Zone of inhibition was observed in both the cases but the zone of inhibition of the plate where the bleach solution disc was place for 30 minutes was larger than the zone of inhibition in the plate where bleach solution disc was kept for 10 minutes.

Table 2 Result of the bleach over bacterial culture

Bacteria

E. coli

B. subtilis

Time of Bleach (Min)

10

30

10

30

Concentration of the Bleach (%)

10

+++

+++

+++

+++

20

-

-

-

-

25

-

-

-

-

35

-

-

-

-

45

-

-

-

-

Discussion

Zone of inhibition was present in both the cases of bleach for 10 minutes and 30 minutes. However, the zone of inhibition is larger in the case of the plate where the bleach disc is kept for 30 minutes in comparison to the zone of inhibition of the plate where the bleach disc is kept for 10 minutes. The reason behind this is that bleach solution when kept for more time it will also diffuse radially throughout a larger zone of the plate than the plate where less time is given. As the inoculating organism was taken from the same mother source therefore the reason behind the difference in the zone of inhibition is time given for the bleach solution to diffuse. As the bleach solution was of same concentration its diffusion rate will also be same.

Conclusion

As the bleach solution is of same percentage in both the cases that is 20% of bleach solution and the inoculant culture was taken from the same mother culture of Bacillus subtilis culture. Therefore it can concluded that the reason behind the difference in the size of the zone of inhibition is the time of application given of the bleach solution to diffuse. The bleach solution which was allowed to diffuse for 30 minutes will diffuse to more extent than the bleach solution that is allowed to diffuse only for 10 minutes.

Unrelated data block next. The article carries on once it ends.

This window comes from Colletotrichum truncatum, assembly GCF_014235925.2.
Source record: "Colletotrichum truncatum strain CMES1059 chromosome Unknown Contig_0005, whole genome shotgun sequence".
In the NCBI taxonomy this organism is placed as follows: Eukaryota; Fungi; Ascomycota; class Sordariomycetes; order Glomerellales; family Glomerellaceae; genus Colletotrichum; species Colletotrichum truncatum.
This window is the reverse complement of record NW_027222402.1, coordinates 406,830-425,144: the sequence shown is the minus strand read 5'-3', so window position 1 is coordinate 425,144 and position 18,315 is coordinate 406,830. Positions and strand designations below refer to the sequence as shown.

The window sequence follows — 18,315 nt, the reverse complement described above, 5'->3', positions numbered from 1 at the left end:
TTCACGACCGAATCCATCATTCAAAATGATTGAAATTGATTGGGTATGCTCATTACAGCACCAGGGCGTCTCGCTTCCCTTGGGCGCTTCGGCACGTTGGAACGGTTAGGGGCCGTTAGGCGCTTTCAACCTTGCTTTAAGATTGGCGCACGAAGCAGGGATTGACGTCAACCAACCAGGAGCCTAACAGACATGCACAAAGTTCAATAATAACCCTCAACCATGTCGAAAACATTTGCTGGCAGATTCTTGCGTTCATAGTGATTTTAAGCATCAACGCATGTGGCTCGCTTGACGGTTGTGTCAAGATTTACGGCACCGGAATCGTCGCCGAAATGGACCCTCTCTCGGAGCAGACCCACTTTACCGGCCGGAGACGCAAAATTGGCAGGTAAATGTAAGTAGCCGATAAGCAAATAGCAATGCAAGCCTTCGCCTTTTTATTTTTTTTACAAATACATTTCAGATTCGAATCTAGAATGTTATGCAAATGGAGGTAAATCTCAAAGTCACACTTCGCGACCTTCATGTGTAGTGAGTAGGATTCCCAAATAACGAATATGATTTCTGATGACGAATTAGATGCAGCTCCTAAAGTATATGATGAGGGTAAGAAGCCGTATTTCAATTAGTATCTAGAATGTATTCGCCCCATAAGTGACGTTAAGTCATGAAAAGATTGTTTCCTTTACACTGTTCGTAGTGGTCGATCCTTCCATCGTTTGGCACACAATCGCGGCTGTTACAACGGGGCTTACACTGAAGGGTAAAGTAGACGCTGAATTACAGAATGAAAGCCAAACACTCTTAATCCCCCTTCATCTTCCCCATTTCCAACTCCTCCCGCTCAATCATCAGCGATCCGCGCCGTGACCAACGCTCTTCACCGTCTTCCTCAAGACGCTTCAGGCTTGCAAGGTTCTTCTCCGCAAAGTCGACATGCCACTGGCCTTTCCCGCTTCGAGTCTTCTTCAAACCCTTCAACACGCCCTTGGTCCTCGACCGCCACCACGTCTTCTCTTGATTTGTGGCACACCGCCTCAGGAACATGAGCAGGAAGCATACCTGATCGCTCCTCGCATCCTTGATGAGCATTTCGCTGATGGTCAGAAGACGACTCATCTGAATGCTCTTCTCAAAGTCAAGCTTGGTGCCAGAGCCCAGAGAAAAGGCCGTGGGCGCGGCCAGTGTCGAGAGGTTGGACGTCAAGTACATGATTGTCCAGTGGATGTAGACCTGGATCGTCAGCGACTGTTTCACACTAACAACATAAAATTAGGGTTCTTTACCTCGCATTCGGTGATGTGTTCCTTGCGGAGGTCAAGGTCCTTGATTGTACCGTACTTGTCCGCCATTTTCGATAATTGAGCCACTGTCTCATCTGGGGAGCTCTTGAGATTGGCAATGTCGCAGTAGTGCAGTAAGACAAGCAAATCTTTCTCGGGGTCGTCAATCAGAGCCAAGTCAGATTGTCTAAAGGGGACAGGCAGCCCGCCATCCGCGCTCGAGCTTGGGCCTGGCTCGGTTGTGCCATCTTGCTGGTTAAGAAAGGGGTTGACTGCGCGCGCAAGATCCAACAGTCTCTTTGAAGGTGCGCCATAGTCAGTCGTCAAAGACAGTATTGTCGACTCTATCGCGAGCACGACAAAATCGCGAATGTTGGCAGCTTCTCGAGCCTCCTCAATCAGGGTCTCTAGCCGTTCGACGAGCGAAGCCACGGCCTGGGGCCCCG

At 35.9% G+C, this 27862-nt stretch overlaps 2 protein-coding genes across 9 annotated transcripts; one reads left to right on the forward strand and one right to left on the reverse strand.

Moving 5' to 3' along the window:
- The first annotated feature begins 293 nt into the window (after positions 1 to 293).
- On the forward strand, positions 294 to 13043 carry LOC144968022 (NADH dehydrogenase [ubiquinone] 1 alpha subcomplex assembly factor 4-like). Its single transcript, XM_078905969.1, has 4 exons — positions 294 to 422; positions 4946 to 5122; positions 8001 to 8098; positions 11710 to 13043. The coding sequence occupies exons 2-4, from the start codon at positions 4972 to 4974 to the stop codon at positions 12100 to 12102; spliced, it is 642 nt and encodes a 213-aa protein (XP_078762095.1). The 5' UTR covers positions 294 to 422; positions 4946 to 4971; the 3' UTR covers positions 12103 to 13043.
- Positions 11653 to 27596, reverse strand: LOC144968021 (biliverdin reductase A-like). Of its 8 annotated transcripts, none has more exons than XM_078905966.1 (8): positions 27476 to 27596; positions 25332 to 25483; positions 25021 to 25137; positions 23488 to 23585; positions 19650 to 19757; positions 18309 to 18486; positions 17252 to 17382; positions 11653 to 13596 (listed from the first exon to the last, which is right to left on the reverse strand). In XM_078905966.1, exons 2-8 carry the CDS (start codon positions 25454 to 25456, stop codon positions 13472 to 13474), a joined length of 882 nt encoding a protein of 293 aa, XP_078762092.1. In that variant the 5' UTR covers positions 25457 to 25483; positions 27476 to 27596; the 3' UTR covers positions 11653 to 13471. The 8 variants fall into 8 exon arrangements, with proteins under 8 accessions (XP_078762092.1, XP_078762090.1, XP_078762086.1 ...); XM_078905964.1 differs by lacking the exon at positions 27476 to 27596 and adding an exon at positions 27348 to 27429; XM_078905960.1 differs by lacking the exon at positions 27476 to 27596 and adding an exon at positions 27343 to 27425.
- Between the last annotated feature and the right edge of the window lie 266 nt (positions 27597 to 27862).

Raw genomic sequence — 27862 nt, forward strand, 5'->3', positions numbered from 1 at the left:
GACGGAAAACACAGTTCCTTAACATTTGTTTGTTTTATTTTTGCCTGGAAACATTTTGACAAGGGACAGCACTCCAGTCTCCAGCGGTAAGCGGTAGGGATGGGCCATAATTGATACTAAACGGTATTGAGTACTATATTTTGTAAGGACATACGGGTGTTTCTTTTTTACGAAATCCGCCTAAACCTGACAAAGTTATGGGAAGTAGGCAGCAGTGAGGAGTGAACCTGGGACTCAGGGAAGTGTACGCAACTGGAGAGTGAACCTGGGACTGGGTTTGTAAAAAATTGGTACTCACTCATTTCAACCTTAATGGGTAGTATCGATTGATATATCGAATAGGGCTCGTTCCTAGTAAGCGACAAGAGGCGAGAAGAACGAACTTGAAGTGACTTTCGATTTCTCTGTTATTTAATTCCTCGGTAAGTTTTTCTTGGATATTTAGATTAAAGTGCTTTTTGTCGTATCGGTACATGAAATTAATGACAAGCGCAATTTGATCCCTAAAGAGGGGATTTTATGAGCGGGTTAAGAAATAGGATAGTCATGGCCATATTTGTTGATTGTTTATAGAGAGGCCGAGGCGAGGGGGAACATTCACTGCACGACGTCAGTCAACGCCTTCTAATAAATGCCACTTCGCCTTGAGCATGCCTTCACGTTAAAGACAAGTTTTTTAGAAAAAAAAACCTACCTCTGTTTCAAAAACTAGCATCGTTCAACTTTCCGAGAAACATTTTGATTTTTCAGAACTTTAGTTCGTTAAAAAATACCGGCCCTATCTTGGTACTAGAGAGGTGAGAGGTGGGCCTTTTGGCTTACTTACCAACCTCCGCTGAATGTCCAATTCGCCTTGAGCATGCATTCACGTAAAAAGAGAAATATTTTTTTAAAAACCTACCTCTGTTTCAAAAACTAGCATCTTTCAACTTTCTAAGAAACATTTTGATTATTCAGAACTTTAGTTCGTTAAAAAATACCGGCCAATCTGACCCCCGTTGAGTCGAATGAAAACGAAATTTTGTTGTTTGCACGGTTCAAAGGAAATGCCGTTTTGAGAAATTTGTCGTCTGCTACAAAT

Reference

Gaballa, A., Chi, B. K., Roberts, A. A., Becher, D., Hamilton, C. J., Antelmann, H., & Helmann, J. D. (2014). Redox regulation in Bacillus subtilis: the bacilliredoxins BrxA (YphP) and BrxB (YqiW) function in de-bacillithiolation of S-bacillithiolated OhrR and MetE. Antioxidants & redox signaling, 21(3), 357-367.

Mouloud, G., Daoud, H., Bassem, J., Atef, I. L., & Hani, B. (2013). New bacteriocin from Bacillus clausii strainGM17: purification, characterization, and biological activity. Applied biochemistry and biotechnology, 171(8), 2186-2200.

Seier-Petersen, M. A., Jasni, A., Aarestrup, F. M., Vigre, H., Mullany, P., Roberts, A. P., & Agers?, Y. (2014). Effect of subinhibitory concentrations of four commonly used biocides on the conjugative transfer of Tn916 in Bacillus subtilis. Journal of Antimicrobial Chemotherapy, 69(2), 343-348.

Setlow, B., Yu, J., Li, Y. Q., & Setlow, P. (2013). Analysis of the germination kinetics of individual Bacillus subtilis spores treated with hydrogen peroxide or sodium hypochlorite. Letters in applied microbiology, 57(4), 259-265.

Subha, N., Prabhakar, V., Koshy, M., Abinaya, K., Prabu, M., & Thangavelu, L. (2013). Efficacy of peracetic acid in rapid disinfection of Resilon and gutta-percha cones compared with sodium hypochlorite, chlorhexidine, and povidone-iodine. Journal of endodontics, 39(10), 1261-1264.

Thorn, R. M. S., Robinson, G. M., & Reynolds, D. M. (2013). Comparative antimicrobial activities of aerosolized sodium hypochlorite, chlorine dioxide, and electrochemically activated solutions evaluated using a novel standardized assay. Antimicrobial agents and chemotherapy, 57(5), 2216-2225.